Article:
Written by Sean McPheat |
18 November, 2009
Here’s a question I got asked last week about keeping on top of your game:
“I work for ABC and have been the number 1 performer for the last 4 years. Can you maybe give me any advice on managing the stress of constantly performing?
Things like being totally nervous and anxious before nearly every appointment even though I have been doing this job for 6 years. I feel that sales is like being on stage and the lights go on and it’s showtime but the feeling before each meeting seems to be getting worse but I never fail to perform.
Work is totally taking over my personal life so I can remain where I am, this is actually the first year I have been challenged from a performance point of view by another strong individual who I speak with daily. The week on week target which I have never failed to achieve is driving me on and on until I’m totally shattered.
I probably know the answer to most of this but wanted your thoughts”
Ok, here are my thoughts on this:
With that sort of drive you should be working for me and selling our courses!
Being nervous is natural and it means that you care. Sales people who are a little carefree don’t really give a damn or can be seen as arrogant instead of confident from their prospects.
Yes, I agree with the “lights on” mentality. You see, you couldn’t be in “showtime mode” all of the time or you would really be burnt out. Just before I go into important meetings I kinda flip a switch and go into sales overdrive. Weird kind of thing to explain but I’m sure you know what I mean. And yes, I get nervous too but a nice nervous.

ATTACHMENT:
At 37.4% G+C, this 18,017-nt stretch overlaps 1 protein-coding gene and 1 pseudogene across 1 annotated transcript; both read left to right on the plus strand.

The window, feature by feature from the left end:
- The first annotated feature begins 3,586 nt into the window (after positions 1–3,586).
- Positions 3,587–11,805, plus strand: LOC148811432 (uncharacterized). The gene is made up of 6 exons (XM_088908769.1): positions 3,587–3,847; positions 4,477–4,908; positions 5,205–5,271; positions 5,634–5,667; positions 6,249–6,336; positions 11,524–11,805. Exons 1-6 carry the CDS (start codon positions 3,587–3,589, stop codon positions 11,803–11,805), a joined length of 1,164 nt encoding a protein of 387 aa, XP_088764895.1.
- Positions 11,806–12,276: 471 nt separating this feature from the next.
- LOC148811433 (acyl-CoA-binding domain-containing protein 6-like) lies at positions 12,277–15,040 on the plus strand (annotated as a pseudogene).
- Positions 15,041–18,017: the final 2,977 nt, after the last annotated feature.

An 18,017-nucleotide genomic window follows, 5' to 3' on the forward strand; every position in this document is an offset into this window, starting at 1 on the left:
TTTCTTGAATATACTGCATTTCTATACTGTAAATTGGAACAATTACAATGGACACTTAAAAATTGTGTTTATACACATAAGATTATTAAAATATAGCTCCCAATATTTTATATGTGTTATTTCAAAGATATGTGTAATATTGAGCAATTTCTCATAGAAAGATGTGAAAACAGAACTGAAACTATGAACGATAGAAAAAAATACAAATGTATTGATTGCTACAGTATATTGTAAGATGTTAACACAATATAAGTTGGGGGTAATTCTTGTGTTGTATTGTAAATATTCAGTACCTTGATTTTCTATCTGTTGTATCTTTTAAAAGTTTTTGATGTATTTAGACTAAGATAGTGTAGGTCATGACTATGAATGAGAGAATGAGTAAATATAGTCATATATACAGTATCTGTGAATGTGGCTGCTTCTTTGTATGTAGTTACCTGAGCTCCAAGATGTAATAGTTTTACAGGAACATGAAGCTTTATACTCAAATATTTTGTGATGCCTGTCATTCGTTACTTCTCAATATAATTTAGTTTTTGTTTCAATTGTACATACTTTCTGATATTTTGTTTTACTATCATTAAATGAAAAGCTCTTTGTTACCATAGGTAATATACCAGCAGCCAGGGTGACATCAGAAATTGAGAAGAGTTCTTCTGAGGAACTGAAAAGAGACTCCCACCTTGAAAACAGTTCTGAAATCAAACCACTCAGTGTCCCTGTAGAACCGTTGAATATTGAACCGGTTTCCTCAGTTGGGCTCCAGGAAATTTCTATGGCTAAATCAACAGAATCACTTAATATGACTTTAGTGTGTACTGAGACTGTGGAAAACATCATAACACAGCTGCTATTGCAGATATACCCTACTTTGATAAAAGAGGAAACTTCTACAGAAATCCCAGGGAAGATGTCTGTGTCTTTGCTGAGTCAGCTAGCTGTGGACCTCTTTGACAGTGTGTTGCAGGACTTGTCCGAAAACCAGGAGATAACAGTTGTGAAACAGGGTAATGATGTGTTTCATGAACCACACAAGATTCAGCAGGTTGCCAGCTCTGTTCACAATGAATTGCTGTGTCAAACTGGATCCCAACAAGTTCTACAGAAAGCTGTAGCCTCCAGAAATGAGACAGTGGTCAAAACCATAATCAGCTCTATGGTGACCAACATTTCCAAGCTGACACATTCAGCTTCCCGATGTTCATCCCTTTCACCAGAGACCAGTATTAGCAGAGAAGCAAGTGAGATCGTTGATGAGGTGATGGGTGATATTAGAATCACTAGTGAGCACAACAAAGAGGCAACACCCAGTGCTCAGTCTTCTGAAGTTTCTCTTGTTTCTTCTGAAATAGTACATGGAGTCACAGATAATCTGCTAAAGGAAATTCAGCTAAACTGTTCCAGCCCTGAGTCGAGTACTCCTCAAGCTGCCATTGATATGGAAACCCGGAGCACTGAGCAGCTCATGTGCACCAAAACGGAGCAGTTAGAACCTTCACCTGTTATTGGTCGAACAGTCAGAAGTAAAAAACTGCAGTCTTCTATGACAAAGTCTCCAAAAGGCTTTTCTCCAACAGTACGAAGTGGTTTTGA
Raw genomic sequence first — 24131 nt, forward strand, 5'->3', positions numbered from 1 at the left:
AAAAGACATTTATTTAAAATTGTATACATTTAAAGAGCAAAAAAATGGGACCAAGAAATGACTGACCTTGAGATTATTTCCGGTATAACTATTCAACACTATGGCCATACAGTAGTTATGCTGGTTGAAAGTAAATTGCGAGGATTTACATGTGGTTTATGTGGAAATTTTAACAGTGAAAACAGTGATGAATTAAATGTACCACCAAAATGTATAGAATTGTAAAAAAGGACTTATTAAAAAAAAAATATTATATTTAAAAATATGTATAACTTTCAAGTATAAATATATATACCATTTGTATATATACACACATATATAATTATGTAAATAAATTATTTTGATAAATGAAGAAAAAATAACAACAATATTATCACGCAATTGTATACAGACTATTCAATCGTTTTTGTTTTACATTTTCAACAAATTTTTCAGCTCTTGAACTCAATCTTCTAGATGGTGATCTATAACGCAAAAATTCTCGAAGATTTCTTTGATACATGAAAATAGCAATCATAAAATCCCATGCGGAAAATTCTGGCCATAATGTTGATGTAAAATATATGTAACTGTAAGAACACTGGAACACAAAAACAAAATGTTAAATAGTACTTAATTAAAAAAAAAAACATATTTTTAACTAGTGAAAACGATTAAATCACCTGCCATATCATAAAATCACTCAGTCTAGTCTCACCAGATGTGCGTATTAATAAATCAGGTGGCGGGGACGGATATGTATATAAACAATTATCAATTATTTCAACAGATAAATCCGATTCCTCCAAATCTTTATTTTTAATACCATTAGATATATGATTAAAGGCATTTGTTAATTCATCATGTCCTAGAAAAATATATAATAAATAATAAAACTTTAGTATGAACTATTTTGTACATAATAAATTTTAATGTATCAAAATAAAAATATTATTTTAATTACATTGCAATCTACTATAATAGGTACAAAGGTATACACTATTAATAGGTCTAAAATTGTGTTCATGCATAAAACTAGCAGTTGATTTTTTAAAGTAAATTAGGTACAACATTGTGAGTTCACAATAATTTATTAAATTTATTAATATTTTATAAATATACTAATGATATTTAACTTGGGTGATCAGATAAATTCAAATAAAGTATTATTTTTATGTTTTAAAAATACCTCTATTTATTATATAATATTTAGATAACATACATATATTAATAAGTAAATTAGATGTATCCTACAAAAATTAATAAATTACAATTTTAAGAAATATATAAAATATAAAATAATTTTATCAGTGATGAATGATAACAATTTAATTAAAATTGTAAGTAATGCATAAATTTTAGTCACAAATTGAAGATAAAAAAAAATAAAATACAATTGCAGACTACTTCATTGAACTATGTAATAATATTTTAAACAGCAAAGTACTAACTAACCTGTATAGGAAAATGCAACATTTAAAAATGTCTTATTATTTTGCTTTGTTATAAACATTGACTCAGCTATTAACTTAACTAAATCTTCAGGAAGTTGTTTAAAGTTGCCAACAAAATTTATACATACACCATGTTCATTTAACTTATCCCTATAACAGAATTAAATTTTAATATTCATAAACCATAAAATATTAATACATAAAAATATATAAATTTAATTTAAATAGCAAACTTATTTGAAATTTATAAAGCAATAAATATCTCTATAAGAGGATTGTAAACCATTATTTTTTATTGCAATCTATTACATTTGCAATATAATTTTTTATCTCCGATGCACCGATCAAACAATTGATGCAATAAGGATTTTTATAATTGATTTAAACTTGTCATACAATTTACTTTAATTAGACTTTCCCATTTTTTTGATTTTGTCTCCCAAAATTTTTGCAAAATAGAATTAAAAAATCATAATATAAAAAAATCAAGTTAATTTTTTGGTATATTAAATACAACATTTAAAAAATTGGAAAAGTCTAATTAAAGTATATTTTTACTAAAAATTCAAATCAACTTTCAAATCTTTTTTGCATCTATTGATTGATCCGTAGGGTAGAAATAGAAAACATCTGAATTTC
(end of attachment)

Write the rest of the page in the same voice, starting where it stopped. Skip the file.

I’m so passionate about helping my prospects that as soon as I walk in I completely focus on them and their situation and I’ll do all that I can to help them. Sounds like you do the same.
You need to be careful about it taking over your life though. You need to understand what’s the driver behind what you do. The money? The prestige of being #1? What is it?
For example if you’ve got to work your butt off just to get a decent wage then you could work in a different industry which has a different pressure and sales cycle but could make twice as much with the same effort. If it’s to be #1 then you’re not competing with yourself but you’re competing with something that you cannot control and that can lead you into trouble.
Overall, have a think about WHY you do what you do. You may find that the real reasons might surprise you.
Understand your drivers and can open the door to whatever you need….
Also, try walking before work. You will find that you’ll get more energy and you can ramp yourself up for the day. It will help with your stress levels. Make sure you do aerobic and not anaerobic work. You want to be in the “fat burning, low impact” zone.
There’s loads of other areas I could cover but try these for starters.
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